The human tissue kallikrein (KLK) gene family contains 15 members that play important roles in cancer. Notably, kallikrein-1, also known as tissue kallikrein, cleaves kininogen to release the vasoactive kinin peptide, bradykinin or lysyl-bradykinin. Kallikrein-3, called prostate specific antigen (PSA), is an established tumor marker that aids in the diagnosis, staging, and follow up of prostate cancer. Kallikrein-4 is specifically expressed in the prostate and over-expressed in prostate cancer. Kallikrein-5 is widely expressed but found at high levels in skin, breast, brain and testis; over-expression is an indicator of poor prognosis in ovarian cancer. Kallikrein-8 is expressed in the brain and is a novel marker of ovarian and cervical cancer.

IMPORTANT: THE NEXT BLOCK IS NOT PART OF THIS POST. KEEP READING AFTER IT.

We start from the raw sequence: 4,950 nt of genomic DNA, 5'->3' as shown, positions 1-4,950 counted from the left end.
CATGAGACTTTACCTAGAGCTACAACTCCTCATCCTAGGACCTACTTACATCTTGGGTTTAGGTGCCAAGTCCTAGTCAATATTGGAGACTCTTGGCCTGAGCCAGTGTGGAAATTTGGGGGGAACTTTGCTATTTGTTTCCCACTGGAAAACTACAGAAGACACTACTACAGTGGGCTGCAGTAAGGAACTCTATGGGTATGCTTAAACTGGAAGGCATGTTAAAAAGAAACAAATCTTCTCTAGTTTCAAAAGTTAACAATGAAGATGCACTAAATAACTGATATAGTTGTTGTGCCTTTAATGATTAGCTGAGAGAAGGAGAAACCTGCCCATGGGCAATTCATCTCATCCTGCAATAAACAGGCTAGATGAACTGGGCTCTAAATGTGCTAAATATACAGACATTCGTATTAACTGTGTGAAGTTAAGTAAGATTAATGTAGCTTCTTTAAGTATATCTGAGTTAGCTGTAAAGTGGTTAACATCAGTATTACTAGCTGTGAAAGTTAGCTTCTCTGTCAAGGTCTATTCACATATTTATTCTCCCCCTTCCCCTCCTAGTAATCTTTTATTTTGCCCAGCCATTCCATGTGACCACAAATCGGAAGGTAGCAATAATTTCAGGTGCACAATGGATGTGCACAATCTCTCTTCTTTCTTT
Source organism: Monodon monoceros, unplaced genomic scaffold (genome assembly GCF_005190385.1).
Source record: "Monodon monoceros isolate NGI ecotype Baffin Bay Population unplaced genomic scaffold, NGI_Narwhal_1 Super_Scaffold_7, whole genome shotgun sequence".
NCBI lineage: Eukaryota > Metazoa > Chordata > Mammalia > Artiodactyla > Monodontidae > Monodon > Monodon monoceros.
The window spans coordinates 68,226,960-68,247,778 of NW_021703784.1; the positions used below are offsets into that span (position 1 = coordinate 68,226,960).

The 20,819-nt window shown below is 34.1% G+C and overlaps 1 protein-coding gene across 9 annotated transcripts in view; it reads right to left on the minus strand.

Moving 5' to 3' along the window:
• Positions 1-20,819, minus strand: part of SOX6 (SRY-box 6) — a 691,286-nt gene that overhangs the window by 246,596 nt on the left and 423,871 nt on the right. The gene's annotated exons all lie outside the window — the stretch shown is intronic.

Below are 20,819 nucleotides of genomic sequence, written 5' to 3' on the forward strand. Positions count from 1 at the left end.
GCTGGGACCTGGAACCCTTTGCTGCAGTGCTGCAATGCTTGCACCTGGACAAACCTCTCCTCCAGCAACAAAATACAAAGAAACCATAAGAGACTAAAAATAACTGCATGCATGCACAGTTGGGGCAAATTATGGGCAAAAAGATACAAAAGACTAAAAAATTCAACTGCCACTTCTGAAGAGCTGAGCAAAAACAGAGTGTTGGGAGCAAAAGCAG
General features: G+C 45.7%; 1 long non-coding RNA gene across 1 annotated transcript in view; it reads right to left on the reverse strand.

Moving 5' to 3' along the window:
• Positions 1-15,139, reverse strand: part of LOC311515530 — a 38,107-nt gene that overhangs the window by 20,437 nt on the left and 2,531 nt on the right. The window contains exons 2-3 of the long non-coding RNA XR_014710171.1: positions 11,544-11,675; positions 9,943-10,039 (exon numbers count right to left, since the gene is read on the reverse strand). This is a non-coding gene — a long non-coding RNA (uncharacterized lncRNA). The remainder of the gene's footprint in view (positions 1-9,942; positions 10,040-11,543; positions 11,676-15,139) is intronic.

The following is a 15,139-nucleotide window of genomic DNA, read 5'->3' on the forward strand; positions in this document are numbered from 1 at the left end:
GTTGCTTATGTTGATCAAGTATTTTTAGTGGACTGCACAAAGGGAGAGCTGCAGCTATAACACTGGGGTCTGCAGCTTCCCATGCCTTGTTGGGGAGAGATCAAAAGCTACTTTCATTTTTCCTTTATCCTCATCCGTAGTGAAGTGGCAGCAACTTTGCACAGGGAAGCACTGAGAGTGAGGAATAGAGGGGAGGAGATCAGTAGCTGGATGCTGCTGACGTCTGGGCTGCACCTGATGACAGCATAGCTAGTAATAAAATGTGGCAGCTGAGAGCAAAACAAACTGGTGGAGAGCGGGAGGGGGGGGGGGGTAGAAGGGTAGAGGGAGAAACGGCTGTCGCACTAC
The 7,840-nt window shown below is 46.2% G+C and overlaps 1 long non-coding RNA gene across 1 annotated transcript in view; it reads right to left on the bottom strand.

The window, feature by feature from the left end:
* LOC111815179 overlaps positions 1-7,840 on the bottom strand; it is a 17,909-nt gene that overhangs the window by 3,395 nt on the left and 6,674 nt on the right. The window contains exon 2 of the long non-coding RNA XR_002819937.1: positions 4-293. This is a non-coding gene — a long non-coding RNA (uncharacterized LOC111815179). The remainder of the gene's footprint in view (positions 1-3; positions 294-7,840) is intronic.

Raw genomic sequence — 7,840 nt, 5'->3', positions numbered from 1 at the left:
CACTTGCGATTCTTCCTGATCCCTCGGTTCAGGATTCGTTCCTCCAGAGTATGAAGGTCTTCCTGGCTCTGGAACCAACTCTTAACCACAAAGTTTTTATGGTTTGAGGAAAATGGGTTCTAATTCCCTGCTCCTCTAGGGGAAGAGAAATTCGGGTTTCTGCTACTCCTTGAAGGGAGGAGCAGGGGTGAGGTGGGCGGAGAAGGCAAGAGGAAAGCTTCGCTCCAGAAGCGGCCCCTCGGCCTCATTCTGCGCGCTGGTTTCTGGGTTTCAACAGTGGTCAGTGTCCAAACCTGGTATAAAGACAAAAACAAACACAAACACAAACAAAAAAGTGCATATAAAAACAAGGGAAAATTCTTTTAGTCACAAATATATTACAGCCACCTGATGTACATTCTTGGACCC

Human plasma kallikrein, a serine protease, is synthesized in the liver and circulates in the plasma bound to high molecular weight (HMW) kininogen or as a free zymogen. Once activated by its physiological activator, coagulation factor XII, it displays endopeptidase activity towards peptide bonds after arginine (preferred) and lysine. It cleaves HMW kininogen, its major physiological substrate, to release the potent vasodilator peptide bradykinin. It is also able to cleave a number of inactive precursor proteins to generate active products, such as plasminogen and prourokinase.